The line graph

In a line graph, all the points are combined with one long line.

You can see an example below in the form of Novo Nordisk on a day graph, which means that each point on the x-axis corresponds to one day.

Some investors prefer this kind of graph if you want to get a quick overview of the development over time. But the fewest swing and daytraders use this graph as it simply does not provide enough information about the development within the graph.

The line graph is also often chosen when the media have to give a quick picture of, for example, the development of oil prices, the decline in the pound, etc., as it is easy to give a clear picture of an increasing or decreasing trend. The line graph works especially well when the graph is either not quite large (eg in the newspaper) or if you only have a short time to display the graph (eg on TV).

Just the graph’s clarity even with small pictures also makes many choose this graph when following the development of an investment in smartphones and tablets, where the image is small and only seconds to check development.

But after all, the line graph, as an analytical tool, is on its way out. The graphics on the portable media are so good that you can get good analytical graphs with the other types of graphs on tablets especially.

A historical angle of why line graphs were once the most popular type of graphs is that analysts have not always had the enormous computing power available today. Looking at Charles Dow’s first articles from the early 20th century, all of these are of course illustrated with line graphs. These could easily be plotted on a graph, and you did not need advanced math or quite a lot of time to keep their graphs up to date.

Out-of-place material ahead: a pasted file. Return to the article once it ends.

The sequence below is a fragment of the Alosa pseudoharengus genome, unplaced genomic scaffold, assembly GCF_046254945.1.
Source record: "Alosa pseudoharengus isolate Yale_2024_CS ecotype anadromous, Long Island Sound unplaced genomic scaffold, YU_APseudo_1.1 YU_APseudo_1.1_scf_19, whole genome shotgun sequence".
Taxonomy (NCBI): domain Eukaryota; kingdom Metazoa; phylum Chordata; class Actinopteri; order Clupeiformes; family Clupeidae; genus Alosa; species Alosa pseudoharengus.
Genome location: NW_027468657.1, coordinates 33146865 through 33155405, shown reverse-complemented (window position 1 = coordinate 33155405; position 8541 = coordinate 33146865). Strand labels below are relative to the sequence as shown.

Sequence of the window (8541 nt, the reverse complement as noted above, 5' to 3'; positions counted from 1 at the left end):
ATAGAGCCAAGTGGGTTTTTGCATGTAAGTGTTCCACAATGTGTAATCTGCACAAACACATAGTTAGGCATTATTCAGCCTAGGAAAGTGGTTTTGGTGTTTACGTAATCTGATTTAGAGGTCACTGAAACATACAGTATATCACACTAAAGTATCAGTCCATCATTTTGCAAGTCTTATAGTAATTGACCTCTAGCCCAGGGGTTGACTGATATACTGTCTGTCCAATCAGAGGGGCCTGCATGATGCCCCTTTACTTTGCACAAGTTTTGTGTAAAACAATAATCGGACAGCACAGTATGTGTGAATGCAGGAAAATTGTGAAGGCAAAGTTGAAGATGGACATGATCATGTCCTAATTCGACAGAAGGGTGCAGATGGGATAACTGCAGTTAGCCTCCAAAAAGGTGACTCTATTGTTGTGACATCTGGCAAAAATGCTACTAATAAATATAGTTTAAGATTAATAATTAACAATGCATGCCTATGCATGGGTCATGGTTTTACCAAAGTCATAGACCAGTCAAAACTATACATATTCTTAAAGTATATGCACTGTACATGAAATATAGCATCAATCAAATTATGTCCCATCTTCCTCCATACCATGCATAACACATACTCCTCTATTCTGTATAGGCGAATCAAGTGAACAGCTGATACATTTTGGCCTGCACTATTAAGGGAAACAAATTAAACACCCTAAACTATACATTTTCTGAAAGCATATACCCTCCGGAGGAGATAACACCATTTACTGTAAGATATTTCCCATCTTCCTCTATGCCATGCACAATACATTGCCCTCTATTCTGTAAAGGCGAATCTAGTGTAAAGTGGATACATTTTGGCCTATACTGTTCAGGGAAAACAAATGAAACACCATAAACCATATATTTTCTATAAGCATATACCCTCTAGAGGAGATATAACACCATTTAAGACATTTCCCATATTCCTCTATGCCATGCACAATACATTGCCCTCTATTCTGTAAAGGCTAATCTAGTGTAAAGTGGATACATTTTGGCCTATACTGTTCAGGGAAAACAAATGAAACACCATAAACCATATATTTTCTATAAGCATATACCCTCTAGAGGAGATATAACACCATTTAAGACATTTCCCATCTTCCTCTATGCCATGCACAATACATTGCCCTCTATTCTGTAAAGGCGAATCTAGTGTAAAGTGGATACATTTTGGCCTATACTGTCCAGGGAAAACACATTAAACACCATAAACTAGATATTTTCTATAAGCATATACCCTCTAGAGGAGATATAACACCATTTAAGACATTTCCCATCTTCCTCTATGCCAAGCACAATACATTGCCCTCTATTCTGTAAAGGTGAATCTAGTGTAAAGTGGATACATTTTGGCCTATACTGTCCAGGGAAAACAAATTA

But today, they may seem dull to think about, as share analysis was conducted 100 years ago, even with the simplest indicator, such as a simple moving average took oceans of time to calculate.

So the conclusion is that the line graph probably will always have its place in the media and for the very fast updates. But I do not think it’s easy to find a daytrader today who prefers the line graph. Here the choice probably falls on either the bar graph or the candlestick graph.


Below is a video that elaborates on the article and comes with several examples.

Gustav Mejlvang

Gustav Mejlvang is experienced day trader particular interested in trading algorithms, strategy development and software.

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